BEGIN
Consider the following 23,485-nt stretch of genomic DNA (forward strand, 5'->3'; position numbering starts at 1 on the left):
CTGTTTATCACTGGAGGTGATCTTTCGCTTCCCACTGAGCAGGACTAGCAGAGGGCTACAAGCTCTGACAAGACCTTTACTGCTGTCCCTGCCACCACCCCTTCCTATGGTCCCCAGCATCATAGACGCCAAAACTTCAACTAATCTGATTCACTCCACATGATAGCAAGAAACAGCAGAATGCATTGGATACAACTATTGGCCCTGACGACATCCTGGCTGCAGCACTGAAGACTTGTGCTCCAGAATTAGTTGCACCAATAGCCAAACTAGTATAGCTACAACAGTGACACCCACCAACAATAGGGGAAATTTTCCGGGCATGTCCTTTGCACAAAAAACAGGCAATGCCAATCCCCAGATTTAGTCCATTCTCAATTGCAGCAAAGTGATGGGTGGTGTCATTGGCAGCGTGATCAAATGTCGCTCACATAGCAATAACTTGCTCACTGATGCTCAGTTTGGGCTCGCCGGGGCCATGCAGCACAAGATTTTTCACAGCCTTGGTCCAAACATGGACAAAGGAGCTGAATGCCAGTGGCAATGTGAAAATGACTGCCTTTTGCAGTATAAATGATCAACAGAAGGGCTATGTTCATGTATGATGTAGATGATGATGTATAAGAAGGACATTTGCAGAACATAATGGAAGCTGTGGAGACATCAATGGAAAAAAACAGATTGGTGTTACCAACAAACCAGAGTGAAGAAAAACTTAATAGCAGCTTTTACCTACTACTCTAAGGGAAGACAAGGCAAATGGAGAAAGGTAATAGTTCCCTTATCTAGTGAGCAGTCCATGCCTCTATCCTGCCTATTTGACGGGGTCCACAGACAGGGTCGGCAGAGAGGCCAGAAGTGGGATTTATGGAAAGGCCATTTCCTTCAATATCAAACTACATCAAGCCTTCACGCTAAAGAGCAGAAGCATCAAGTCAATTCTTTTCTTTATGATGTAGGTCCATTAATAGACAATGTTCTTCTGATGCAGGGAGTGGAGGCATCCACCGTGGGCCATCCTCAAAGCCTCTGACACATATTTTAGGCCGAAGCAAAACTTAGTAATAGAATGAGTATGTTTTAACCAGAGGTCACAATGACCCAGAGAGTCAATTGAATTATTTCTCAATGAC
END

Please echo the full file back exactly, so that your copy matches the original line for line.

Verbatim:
Consider the following 23,485-nt stretch of genomic DNA (forward strand, 5'->3'; position numbering starts at 1 on the left):
CTGTTTATCACTGGAGGTGATCTTTCGCTTCCCACTGAGCAGGACTAGCAGAGGGCTACAAGCTCTGACAAGACCTTTACTGCTGTCCCTGCCACCACCCCTTCCTATGGTCCCCAGCATCATAGACGCCAAAACTTCAACTAATCTGATTCACTCCACATGATAGCAAGAAACAGCAGAATGCATTGGATACAACTATTGGCCCTGACGACATCCTGGCTGCAGCACTGAAGACTTGTGCTCCAGAATTAGTTGCACCAATAGCCAAACTAGTATAGCTACAACAGTGACACCCACCAACAATAGGGGAAATTTTCCGGGCATGTCCTTTGCACAAAAAACAGGCAATGCCAATCCCCAGATTTAGTCCATTCTCAATTGCAGCAAAGTGATGGGTGGTGTCATTGGCAGCGTGATCAAATGTCGCTCACATAGCAATAACTTGCTCACTGATGCTCAGTTTGGGCTCGCCGGGGCCATGCAGCACAAGATTTTTCACAGCCTTGGTCCAAACATGGACAAAGGAGCTGAATGCCAGTGGCAATGTGAAAATGACTGCCTTTTGCAGTATAAATGATCAACAGAAGGGCTATGTTCATGTATGATGTAGATGATGATGTATAAGAAGGACATTTGCAGAACATAATGGAAGCTGTGGAGACATCAATGGAAAAAAACAGATTGGTGTTACCAACAAACCAGAGTGAAGAAAAACTTAATAGCAGCTTTTACCTACTACTCTAAGGGAAGACAAGGCAAATGGAGAAAGGTAATAGTTCCCTTATCTAGTGAGCAGTCCATGCCTCTATCCTGCCTATTTGACGGGGTCCACAGACAGGGTCGGCAGAGAGGCCAGAAGTGGGATTTATGGAAAGGCCATTTCCTTCAATATCAAACTACATCAAGCCTTCACGCTAAAGAGCAGAAGCATCAAGTCAATTCTTTTCTTTATGATGTAGGTCCATTAATAGACAATGTTCTTCTGATGCAGGGAGTGGAGGCATCCACCGTGGGCCATCCTCAAAGCCTCTGACACATATTTTAGGCCGAAGCAAAACTTAGTAATAGAATGAGTATGTTTTAACCAGAGGTCACAATGACCCAGAGAGTCAATTGAATTATTTCTCAATGAC